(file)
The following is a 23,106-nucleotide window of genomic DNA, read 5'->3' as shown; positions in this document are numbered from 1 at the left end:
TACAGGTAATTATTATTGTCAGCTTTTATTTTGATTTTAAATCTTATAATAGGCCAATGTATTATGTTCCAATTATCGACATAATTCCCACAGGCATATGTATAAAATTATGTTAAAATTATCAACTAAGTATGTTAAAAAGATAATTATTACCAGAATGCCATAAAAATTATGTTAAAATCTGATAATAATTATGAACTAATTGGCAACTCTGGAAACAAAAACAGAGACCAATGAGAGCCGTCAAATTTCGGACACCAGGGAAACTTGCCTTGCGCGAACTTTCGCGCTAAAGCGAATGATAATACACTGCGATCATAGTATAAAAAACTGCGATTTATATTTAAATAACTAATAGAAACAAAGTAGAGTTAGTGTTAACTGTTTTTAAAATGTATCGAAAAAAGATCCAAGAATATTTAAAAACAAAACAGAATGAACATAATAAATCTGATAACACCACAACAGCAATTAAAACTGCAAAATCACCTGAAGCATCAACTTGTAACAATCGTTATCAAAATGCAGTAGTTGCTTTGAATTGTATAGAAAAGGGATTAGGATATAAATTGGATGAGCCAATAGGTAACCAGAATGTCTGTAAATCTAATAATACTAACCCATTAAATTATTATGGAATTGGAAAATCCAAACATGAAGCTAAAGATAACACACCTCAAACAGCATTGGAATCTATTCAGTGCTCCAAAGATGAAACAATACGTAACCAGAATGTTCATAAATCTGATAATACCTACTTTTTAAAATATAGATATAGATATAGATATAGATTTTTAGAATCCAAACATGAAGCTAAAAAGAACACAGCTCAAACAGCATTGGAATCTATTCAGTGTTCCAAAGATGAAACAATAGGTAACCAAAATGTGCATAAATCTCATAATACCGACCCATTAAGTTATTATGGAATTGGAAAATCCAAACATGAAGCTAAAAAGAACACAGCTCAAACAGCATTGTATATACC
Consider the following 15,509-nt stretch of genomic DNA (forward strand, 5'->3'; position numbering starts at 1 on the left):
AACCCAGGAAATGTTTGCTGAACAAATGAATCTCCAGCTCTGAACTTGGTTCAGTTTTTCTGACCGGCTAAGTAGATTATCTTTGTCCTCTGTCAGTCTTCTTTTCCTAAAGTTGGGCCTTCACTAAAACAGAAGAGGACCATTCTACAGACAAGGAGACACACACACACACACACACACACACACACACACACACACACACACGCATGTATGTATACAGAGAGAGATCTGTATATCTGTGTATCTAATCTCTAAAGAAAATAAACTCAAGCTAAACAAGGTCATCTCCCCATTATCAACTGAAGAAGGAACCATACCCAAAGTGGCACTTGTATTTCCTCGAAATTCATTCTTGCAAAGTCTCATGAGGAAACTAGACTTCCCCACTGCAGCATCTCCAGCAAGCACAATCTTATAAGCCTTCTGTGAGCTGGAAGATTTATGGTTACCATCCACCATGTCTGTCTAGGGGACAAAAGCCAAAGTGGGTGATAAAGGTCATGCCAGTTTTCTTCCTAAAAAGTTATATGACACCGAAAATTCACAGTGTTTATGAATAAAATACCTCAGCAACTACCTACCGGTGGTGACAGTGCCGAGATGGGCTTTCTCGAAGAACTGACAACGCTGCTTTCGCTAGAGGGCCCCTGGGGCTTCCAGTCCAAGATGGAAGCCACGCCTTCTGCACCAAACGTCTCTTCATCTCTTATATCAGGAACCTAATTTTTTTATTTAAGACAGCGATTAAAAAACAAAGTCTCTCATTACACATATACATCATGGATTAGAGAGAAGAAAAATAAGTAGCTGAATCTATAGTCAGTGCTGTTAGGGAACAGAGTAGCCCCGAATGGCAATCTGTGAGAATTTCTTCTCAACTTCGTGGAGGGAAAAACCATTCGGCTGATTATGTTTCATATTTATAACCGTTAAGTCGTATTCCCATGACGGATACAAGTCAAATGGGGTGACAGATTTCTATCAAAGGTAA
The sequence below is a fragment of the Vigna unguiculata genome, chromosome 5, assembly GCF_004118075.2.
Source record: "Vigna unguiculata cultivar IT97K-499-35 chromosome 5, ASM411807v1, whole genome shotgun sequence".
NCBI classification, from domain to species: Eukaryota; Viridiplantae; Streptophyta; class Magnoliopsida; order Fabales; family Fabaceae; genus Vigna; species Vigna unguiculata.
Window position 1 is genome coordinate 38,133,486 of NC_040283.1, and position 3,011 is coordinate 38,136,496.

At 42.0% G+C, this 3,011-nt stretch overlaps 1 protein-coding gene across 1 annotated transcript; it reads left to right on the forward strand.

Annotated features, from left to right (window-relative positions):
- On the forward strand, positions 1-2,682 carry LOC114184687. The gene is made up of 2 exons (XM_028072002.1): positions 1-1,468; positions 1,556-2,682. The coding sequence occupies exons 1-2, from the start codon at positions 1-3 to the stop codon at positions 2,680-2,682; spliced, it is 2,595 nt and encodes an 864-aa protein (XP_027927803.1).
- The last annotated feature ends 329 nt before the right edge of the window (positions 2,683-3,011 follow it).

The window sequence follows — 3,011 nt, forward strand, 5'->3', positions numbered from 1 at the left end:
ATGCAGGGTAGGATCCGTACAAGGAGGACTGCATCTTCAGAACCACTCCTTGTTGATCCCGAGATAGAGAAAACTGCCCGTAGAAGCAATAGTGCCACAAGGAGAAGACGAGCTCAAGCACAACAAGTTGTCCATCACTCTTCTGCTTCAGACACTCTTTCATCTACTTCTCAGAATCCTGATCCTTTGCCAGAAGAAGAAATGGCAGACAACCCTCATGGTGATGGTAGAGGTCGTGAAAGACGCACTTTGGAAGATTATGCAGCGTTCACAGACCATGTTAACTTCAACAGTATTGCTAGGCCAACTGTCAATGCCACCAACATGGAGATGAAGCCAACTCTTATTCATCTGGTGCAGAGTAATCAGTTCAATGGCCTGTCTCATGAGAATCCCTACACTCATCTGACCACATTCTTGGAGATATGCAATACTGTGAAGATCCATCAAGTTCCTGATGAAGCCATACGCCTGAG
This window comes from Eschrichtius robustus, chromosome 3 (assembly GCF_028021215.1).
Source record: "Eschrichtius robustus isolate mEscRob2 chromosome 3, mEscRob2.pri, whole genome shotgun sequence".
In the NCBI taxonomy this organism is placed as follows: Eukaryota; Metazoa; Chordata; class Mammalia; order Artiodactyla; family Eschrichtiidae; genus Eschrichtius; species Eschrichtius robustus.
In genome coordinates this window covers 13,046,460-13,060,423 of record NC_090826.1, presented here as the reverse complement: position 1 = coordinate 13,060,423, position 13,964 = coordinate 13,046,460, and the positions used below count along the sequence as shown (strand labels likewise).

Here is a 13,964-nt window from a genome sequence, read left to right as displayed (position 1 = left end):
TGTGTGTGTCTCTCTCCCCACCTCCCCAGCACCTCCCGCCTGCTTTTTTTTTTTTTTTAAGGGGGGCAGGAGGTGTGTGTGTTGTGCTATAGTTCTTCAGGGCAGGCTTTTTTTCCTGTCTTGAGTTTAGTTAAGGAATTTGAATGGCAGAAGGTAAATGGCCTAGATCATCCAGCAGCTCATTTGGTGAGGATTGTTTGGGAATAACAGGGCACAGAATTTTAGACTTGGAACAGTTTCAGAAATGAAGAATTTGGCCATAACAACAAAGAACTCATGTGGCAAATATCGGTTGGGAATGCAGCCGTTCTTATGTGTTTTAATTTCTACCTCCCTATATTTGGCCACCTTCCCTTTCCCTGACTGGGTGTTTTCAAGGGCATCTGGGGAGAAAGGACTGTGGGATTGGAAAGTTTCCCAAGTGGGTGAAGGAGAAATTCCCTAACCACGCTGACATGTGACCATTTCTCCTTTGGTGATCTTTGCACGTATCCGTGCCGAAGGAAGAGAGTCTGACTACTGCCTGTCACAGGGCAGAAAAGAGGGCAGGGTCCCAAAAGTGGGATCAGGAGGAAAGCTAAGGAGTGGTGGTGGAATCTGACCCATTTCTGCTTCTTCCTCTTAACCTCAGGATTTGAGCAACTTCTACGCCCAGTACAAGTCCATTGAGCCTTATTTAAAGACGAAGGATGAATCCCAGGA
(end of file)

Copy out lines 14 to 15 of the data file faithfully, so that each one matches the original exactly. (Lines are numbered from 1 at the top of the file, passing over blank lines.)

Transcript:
ATGCAGGGTAGGATCCGTACAAGGAGGACTGCATCTTCAGAACCACTCCTTGTTGATCCCGAGATAGAGAAAACTGCCCGTAGAAGCAATAGTGCCACAAGGAGAAGACGAGCTCAAGCACAACAAGTTGTCCATCACTCTTCTGCTTCAGACACTCTTTCATCTACTTCTCAGAATCCTGATCCTTTGCCAGAAGAAGAAATGGCAGACAACCCTCATGGTGATGGTAGAGGTCGTGAAAGACGCACTTTGGAAGATTATGCAGCGTTCACAGACCATGTTAACTTCAACAGTATTGCTAGGCCAACTGTCAATGCCACCAACATGGAGATGAAGCCAACTCTTATTCATCTGGTGCAGAGTAATCAGTTCAATGGCCTGTCTCATGAGAATCCCTACACTCATCTGACCACATTCTTGGAGATATGCAATACTGTGAAGATCCATCAAGTTCCTGATGAAGCCATACGCCTGAG
This window comes from Eschrichtius robustus, chromosome 3 (assembly GCF_028021215.1).